24 June 2020

White Saviour Syndrome won’t save black lives


In 2012, the Nigerian-American novelist and art historian Teju Cole wrote a much noted essay called “The White Saviour Industrial Complex”. In it he he argued that what had been, in the full tide of European imperialism, the “duty” of white men – to ‘educate’ and ‘save’ the colonial subject –  had resurfaced as the phenomenon of ‘white saviours’. This new “White Saviour Industrial Complex is not about justice”, Cole argued, “It is about having a big emotional experience that validates privilege”.

That’s unfair on people like the academics Jeff Sachs and Paul Collier who work in international development, and give much of their lives to figuring out how bad governance in developing countries can be improved. There are many more, less well known, like them. But it’s an acute observation about some of the present reaction to Black Lives Matter and more.

The Complex, as Cole sees it, is a mix of guilt; fear of being seen as a laggard in the concerned liberal stakes; confusion of gesture and rhetoric with action; and lack of awareness that this time will pass – leaving the question of equal citizenship unresolved. It does not sum up the white supporters of a movement, many of whom have histories of principled opposition to racism. But Cole’s analysis is a warning against the “woke” politics of gesture: as the philosopher John Gray wrote recently, those who privilege dramatic show over hard grind “seek a cathartic present. Cleansing themselves and others of sin is their goal. Amidst vast inequalities of power and wealth, the woke generation bask in the eternal sunshine of their spotless virtue”.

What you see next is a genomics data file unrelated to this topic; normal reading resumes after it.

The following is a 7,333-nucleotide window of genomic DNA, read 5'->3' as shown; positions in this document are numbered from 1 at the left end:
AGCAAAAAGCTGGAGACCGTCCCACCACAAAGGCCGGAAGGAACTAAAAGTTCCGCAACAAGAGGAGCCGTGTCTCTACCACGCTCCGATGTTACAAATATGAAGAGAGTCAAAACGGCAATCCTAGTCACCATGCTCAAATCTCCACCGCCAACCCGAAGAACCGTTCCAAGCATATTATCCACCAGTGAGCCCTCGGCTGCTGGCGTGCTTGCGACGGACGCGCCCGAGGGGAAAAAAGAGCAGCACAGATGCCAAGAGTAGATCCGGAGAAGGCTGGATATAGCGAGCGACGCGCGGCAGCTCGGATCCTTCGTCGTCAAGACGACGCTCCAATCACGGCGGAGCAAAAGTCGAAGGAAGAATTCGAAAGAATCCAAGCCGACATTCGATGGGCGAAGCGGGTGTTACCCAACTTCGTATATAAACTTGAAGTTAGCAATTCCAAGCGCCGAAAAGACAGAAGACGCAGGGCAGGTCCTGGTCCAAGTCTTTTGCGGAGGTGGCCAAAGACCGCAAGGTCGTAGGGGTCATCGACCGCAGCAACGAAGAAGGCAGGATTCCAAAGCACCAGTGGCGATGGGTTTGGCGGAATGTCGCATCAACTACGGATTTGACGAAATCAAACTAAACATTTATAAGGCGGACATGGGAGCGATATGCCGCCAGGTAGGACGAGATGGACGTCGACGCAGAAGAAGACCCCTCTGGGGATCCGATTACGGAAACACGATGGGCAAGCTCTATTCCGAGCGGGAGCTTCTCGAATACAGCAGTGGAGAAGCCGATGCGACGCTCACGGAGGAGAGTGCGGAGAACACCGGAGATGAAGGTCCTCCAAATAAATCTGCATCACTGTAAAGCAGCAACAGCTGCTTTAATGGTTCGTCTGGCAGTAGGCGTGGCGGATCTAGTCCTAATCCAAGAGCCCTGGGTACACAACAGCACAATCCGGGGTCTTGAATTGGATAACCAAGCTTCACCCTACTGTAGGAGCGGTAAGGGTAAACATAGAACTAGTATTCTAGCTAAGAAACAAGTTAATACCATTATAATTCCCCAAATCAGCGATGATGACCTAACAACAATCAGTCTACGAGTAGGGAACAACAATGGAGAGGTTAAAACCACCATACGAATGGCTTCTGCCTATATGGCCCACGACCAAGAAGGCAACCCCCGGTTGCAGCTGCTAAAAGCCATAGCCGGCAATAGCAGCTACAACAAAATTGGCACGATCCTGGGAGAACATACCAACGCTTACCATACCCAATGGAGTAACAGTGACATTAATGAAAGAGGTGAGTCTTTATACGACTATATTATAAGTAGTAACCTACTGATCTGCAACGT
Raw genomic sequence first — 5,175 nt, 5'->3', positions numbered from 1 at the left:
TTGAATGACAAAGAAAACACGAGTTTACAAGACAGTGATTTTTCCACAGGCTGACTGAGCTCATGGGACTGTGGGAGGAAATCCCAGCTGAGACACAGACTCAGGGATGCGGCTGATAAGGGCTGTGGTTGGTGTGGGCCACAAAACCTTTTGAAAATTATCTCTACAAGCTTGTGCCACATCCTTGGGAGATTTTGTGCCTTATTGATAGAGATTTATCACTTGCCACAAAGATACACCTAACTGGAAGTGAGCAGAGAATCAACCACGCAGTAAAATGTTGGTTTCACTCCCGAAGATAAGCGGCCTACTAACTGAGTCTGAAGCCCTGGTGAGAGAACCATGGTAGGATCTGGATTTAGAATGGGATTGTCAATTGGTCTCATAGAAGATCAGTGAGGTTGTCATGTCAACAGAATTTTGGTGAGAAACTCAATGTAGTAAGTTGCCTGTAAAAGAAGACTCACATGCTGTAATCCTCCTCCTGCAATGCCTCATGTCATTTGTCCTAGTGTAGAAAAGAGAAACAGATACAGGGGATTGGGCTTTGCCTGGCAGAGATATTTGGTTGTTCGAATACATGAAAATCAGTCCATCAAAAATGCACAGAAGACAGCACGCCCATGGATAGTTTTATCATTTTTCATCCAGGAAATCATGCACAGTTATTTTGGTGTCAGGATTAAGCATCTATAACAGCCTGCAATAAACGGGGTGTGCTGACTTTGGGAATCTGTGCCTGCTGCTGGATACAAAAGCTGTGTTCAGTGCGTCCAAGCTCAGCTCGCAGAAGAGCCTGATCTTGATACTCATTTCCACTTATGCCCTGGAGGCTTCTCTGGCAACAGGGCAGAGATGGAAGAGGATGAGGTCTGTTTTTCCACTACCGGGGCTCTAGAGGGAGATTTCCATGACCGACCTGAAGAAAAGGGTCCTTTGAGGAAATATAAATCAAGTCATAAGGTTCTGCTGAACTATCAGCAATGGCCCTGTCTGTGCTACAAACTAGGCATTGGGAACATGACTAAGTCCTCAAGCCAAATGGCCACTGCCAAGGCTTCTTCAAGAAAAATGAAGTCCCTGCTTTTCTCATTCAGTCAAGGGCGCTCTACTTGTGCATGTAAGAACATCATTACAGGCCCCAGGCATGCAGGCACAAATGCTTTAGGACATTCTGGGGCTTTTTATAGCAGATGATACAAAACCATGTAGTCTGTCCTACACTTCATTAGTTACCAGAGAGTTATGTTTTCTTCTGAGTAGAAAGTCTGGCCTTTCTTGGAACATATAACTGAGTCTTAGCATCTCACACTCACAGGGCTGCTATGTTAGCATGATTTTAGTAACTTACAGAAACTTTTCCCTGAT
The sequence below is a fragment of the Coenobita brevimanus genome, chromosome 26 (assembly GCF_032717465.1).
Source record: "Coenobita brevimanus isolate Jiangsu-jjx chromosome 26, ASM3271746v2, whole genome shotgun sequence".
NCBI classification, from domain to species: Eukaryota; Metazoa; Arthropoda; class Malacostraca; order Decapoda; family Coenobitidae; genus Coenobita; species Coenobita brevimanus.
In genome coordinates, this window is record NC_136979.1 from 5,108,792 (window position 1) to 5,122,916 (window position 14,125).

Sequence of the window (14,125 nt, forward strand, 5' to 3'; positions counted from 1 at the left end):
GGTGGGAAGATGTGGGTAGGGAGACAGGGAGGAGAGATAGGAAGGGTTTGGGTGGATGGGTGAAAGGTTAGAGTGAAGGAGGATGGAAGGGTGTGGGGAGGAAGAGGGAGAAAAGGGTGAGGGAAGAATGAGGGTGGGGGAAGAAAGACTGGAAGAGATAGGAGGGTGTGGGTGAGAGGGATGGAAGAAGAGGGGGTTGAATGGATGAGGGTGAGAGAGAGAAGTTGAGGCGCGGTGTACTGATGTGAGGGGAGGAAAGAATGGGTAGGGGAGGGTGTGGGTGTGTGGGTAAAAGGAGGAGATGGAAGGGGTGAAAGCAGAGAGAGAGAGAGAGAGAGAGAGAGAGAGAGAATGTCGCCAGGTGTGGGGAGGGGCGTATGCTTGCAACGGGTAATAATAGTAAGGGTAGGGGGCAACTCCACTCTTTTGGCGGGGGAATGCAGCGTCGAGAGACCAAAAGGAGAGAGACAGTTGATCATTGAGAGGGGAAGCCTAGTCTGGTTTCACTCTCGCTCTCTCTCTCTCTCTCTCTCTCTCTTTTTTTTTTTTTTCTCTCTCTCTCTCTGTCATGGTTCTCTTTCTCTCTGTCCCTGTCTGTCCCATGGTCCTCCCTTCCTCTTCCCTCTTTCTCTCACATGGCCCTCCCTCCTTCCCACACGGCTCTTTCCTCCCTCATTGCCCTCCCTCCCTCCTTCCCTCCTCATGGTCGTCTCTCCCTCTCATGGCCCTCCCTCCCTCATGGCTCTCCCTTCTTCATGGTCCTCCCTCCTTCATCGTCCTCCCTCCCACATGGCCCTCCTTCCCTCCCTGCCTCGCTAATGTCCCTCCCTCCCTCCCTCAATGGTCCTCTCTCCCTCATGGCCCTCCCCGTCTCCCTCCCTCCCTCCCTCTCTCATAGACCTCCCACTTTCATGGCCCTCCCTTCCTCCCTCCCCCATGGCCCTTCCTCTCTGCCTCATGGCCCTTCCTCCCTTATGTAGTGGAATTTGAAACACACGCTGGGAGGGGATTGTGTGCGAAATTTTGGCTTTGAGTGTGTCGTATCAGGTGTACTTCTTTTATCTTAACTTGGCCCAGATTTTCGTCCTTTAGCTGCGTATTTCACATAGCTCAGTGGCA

Cole is right in a deeper way than in just his observation of the gesture. In a democratic society, the demands of an aggrieved group, however defined, have to be understood and accepted by those in the majority – which includes those in the working and lower-middle classes, about 60-65% of the whole in the UK. These men and women, whose living standards are moderate at best, could be open to see pressure from one ethnic group as competition for scarce resources, rather than a campaign worthy of support.

This means finding allies through negotiation and debate with labour unions, employers’ organisations, churches, schools and universities, NGOs, local as well as national governments and in local forums, in order to produce consensual understanding. This is a slow, indeed permanent process, which is the best – if not only – way to achieve real lasting change. A process of this kind no longer depends on white saviours, but is a negotiation among equal citizens about their common citizenship, and the necessity that it applies, in practice, to all.

This will be taxing. Black Lives Matter, like many of contemporary protests, is by choice a leaderless movement. The French Gilets Jaunes of last year, now quiescent, was another such – though in practice, most groups throw up at least some who speak for the rest with a degree of authority when interviewed in the media or in talks with the police.

Until the 1970s, men and women in the working and lower-middle classes had been strongly represented by trade unions. Their leaders’ main task was negotiation, mediation, conciliation: their rhetoric was at times fiery, but usually the aim was a settlement, not regime change (the outstanding exception was that of Arthur Scargill, who led his National Union of Mineworkers through a year-long strike to defeat in 1985, with the explicit aim of unseating Margaret Thatcher’s Conservative government). Enfeebled as they are, not so much by governments’ cropping of their privileges as by the fragmentation of the labour market, they are mainly bystanders in the great social issues which affect those who would have been their members.